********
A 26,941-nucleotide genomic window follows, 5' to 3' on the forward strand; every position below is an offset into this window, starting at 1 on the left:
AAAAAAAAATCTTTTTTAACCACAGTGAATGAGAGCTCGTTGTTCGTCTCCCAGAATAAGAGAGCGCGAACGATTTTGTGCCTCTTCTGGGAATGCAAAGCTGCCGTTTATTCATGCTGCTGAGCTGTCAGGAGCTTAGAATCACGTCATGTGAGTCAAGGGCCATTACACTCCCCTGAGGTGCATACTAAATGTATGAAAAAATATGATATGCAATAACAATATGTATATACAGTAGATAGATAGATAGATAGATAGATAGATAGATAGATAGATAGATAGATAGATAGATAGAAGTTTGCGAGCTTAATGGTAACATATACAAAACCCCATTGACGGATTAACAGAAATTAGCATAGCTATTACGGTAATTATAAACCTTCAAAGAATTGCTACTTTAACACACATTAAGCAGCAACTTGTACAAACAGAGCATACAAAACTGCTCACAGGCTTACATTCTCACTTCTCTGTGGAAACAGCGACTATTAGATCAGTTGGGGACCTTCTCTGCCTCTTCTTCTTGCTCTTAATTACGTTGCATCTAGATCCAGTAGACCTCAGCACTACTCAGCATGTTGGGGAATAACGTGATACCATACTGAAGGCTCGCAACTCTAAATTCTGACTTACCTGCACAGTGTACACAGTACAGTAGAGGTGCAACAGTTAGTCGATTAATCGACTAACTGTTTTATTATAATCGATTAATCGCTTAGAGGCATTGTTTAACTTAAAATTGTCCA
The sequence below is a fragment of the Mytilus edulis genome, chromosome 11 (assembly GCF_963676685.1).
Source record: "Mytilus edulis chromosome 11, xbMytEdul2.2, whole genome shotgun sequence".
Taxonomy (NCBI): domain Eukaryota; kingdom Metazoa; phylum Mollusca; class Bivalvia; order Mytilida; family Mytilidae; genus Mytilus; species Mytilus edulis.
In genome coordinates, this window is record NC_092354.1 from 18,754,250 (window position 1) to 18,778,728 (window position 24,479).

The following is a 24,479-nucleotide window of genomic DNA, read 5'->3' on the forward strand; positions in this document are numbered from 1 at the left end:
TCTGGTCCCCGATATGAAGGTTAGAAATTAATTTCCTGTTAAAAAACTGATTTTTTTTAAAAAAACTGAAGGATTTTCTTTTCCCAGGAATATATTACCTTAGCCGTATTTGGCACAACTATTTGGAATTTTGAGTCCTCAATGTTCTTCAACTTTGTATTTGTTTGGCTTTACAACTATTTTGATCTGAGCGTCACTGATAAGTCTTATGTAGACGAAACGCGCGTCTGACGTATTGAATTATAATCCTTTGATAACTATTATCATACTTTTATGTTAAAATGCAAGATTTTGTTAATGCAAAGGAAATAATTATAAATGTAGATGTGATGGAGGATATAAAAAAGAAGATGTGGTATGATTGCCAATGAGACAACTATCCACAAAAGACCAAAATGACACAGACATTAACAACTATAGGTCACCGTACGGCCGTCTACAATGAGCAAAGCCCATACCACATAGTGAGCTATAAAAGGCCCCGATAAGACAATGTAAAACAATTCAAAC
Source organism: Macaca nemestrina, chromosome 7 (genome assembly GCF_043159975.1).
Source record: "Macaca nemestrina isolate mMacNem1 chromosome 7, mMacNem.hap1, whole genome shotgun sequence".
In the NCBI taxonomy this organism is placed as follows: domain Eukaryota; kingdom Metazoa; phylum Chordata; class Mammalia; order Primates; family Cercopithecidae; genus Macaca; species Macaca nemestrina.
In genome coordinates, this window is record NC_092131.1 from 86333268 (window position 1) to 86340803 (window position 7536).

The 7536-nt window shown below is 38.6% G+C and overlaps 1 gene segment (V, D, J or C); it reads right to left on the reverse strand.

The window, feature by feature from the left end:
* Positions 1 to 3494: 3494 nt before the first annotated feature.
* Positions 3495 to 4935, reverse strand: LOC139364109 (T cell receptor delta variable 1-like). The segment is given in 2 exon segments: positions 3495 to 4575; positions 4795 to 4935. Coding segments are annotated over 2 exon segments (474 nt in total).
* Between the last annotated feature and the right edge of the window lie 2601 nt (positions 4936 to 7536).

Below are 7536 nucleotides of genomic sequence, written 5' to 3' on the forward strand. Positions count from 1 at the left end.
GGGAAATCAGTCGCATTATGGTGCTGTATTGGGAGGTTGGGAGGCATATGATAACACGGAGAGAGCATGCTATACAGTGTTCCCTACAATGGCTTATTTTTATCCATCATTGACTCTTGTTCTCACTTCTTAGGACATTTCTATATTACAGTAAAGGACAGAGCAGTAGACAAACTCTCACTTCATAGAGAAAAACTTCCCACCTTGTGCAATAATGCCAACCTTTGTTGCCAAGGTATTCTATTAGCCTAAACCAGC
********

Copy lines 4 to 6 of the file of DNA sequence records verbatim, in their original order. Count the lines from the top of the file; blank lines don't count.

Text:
Source record: "Mytilus edulis chromosome 11, xbMytEdul2.2, whole genome shotgun sequence".
Taxonomy (NCBI): domain Eukaryota; kingdom Metazoa; phylum Mollusca; class Bivalvia; order Mytilida; family Mytilidae; genus Mytilus; species Mytilus edulis.
In genome coordinates, this window is record NC_092354.1 from 18,754,250 (window position 1) to 18,778,728 (window position 24,479).